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Thyroid Eye Disease: What You Need to Know 

What is thyroid eye disease? 

Thyroid eye disease is a disorder of the immune system. It causes muscles and tissues around the eye to puff up. 

What causes thyroid eye disease? 

Your immune system helps you by protecting your body from germs and other harmful things. But in some people, the body makes a mistake and thinks that tissue in and around the eyes is harmful. So it sends out antibodies that attack the tissue. 

Who is at risk for thyroid eye disease? 

Usually it occurs in people with too much thyroid hormone. But it can also occur if you have too little thyroid hormome or, rarely, if you have normal thyroid hormone. 

A condition called Graves’ disease causes your body to attack the thyroid gland. Many people with Graves’ disease also have thyroid eye disease. People with Graves’ disease are at higher risk of developing thyroid eye disease if they smoke, are female, have certain genetic factors, or get radioiodine treatment.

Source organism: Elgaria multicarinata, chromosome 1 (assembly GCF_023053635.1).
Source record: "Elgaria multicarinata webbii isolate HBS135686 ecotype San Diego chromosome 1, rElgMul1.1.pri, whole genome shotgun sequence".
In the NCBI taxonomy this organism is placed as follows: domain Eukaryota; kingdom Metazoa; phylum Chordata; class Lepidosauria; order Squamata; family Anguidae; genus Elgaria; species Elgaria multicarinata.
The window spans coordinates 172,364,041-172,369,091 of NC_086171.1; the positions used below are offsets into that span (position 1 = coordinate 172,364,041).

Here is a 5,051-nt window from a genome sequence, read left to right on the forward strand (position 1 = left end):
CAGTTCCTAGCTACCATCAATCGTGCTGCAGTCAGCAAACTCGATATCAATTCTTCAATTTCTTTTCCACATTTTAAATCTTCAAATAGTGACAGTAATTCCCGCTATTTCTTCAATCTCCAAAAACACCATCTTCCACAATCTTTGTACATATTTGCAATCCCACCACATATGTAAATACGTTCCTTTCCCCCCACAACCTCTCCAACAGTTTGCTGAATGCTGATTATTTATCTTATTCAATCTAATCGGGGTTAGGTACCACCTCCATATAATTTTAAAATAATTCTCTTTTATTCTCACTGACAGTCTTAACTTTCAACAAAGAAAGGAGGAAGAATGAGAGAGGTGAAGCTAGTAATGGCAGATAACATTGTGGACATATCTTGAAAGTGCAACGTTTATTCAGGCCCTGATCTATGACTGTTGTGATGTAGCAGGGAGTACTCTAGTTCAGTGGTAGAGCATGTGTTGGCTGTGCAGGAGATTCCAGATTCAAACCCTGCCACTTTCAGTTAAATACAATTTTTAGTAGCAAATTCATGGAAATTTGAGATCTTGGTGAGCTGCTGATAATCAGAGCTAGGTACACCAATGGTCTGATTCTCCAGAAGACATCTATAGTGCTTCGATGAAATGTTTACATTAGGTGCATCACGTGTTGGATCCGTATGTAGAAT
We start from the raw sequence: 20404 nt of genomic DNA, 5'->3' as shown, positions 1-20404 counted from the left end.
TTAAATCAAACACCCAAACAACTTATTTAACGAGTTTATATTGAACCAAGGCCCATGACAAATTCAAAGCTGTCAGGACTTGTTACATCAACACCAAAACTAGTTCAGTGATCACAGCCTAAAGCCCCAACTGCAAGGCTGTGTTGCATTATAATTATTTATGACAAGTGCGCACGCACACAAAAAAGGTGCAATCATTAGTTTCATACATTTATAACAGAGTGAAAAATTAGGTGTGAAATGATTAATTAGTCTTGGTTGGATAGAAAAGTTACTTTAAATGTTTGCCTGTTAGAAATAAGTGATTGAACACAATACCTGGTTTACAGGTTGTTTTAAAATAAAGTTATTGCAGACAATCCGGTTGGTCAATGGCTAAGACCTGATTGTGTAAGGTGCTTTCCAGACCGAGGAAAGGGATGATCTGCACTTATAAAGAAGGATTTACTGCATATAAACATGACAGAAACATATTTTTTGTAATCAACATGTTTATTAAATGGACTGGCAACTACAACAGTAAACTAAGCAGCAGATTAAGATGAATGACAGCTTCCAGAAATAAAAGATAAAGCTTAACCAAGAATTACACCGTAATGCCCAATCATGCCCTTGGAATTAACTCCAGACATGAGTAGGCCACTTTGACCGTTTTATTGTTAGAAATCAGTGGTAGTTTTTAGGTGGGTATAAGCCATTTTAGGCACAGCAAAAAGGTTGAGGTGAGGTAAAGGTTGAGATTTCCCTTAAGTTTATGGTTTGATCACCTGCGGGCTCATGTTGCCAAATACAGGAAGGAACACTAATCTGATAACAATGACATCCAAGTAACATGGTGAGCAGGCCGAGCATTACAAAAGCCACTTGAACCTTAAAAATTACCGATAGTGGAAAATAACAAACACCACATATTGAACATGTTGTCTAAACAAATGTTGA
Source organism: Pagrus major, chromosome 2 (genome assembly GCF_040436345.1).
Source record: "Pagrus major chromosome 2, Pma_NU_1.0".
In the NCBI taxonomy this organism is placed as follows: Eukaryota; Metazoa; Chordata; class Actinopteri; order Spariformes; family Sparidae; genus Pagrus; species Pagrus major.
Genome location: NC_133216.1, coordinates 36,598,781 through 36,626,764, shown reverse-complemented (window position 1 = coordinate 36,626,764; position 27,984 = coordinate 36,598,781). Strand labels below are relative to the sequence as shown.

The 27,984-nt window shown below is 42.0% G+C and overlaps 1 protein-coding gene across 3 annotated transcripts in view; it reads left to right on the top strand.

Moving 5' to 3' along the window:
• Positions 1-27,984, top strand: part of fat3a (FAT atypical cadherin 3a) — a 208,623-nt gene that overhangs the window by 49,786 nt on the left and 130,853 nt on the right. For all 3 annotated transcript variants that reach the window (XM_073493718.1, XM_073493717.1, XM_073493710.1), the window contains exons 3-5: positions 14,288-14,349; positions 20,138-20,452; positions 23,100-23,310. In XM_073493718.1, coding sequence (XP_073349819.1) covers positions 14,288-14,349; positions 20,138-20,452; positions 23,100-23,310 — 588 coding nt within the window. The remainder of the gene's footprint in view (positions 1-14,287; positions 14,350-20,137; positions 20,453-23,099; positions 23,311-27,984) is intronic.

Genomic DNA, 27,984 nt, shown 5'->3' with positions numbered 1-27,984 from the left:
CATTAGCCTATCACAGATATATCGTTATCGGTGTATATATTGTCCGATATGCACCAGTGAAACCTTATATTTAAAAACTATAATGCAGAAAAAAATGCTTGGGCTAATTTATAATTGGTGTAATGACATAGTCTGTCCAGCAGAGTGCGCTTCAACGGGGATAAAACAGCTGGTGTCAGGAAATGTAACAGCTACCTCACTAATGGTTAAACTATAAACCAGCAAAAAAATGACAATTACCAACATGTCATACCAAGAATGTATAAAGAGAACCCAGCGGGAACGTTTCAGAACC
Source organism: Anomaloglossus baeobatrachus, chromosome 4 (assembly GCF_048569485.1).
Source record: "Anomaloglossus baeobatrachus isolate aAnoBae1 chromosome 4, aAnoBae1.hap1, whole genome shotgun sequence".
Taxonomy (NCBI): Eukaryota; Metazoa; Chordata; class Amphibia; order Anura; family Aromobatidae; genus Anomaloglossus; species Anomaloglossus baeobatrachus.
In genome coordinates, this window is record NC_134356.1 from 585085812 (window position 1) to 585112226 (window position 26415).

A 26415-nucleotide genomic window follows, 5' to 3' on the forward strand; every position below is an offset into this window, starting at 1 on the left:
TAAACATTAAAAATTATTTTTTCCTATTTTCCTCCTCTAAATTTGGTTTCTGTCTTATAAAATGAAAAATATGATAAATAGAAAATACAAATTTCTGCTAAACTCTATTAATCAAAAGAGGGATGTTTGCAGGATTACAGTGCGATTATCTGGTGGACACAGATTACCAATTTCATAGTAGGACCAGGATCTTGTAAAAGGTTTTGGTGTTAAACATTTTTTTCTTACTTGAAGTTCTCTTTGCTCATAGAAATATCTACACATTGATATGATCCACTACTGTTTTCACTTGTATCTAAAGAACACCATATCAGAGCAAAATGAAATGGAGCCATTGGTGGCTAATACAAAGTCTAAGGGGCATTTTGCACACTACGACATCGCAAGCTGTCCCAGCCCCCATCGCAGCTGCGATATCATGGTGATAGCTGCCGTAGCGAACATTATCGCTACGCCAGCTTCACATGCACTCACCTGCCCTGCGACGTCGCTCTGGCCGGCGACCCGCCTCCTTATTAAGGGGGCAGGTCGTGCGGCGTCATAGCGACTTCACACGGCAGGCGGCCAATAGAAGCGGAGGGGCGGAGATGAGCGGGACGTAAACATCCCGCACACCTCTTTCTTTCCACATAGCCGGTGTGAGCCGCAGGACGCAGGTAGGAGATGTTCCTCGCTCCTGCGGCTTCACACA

What are the symptoms of thyroid eye disease?

Symptoms include: 

  • redness of the eye/eyelid
  • irritation of the eye
  • pain and pressure of the eye 
  • eyes that are dry or watery
  • double vision
  • sensitivity to light
  • bulging of eyes
  • blurry vision or double vision
  • difficulty closing the eyes

How is thyroid eye disease diagnosed? 

An ophthalmologist (doctor who specializes in treatment of the eyes) will perform an eye exam. If you are diagnosed with the condition, they will check to see how it is changing over time and develop a treatment plan for you. 

How is thyroid eye disease treated? 

Treatment options include: 

  • lubricating medicine 
  • anti-inflammatory medicine 
  • IV (intravenous) medicine 
  • prism glasses 
  • radiation
  • surgery 

What are the stages of thyroid eye disease? 

There are 2 phases: 

  • Acute. This is where symptoms appear and often get worse quickly. 
  • Chronic. Some symptoms may get better, but others may not go away. If left untreated, symptoms may continue to return.  

Next steps: 

Whether you are in the acute or chronic phase of thyroid eye disease, Vanderbilt Eye Institute can help.